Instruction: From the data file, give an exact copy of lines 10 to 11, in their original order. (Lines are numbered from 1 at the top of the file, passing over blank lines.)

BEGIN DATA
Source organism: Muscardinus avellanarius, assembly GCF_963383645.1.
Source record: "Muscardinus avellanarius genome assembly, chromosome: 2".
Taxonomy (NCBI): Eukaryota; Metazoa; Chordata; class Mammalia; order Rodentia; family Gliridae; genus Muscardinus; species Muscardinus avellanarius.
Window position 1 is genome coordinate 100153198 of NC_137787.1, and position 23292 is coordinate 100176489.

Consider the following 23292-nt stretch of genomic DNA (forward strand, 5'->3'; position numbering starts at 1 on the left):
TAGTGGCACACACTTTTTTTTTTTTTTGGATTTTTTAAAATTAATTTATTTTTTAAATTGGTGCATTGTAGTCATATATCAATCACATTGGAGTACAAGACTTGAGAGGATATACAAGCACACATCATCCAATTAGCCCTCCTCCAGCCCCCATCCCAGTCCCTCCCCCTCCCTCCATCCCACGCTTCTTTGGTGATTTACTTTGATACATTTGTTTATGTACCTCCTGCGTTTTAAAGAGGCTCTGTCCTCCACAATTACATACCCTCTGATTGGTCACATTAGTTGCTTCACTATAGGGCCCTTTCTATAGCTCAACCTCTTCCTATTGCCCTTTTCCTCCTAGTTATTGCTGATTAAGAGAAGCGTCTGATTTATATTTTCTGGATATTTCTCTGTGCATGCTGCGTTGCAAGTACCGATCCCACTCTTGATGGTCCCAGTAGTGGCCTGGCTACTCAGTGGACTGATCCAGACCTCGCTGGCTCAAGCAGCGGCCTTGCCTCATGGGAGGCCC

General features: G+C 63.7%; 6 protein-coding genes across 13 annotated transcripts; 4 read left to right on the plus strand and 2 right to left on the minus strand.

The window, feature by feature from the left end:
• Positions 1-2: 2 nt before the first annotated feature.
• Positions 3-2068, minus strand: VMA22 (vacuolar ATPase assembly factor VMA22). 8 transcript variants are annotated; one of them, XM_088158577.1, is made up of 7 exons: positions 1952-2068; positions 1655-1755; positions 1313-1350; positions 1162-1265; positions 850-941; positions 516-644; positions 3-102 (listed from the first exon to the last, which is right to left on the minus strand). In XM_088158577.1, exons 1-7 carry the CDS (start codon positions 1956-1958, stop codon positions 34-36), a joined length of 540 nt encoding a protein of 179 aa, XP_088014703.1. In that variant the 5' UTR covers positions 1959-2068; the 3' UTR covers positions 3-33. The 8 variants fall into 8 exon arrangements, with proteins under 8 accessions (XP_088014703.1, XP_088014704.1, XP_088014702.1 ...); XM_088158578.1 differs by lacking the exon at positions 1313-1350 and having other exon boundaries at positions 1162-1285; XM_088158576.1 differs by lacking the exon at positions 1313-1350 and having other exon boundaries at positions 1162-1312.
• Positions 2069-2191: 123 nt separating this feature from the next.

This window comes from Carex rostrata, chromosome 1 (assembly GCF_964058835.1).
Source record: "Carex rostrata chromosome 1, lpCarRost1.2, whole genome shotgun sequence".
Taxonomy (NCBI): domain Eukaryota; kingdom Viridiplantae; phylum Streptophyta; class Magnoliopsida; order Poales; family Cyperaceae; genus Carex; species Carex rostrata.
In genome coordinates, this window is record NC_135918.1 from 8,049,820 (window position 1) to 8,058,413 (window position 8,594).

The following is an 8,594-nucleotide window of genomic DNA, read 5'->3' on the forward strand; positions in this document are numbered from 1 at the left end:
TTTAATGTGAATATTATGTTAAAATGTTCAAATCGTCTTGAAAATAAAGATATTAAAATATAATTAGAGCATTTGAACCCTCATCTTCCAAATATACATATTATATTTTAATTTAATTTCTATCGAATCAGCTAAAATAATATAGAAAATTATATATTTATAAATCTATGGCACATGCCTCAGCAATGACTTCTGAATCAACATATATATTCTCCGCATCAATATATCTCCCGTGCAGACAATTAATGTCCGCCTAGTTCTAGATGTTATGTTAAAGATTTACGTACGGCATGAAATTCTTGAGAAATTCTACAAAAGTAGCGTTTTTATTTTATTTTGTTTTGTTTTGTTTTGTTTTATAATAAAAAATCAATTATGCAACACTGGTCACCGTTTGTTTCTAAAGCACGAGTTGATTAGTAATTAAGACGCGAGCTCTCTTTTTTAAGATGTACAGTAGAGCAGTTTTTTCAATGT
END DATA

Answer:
• Positions 3-2068, minus strand: VMA22 (vacuolar ATPase assembly factor VMA22). 8 transcript variants are annotated; one of them, XM_088158577.1, is made up of 7 exons: positions 1952-2068; positions 1655-1755; positions 1313-1350; positions 1162-1265; positions 850-941; positions 516-644; positions 3-102 (listed from the first exon to the last, which is right to left on the minus strand). In XM_088158577.1, exons 1-7 carry the CDS (start codon positions 1956-1958, stop codon positions 34-36), a joined length of 540 nt encoding a protein of 179 aa, XP_088014703.1. In that variant the 5' UTR covers positions 1959-2068; the 3' UTR covers positions 3-33. The 8 variants fall into 8 exon arrangements, with proteins under 8 accessions (XP_088014703.1, XP_088014704.1, XP_088014702.1 ...); XM_088158578.1 differs by lacking the exon at positions 1313-1350 and having other exon boundaries at positions 1162-1285; XM_088158576.1 differs by lacking the exon at positions 1313-1350 and having other exon boundaries at positions 1162-1312.
• Positions 2069-2191: 123 nt separating this feature from the next.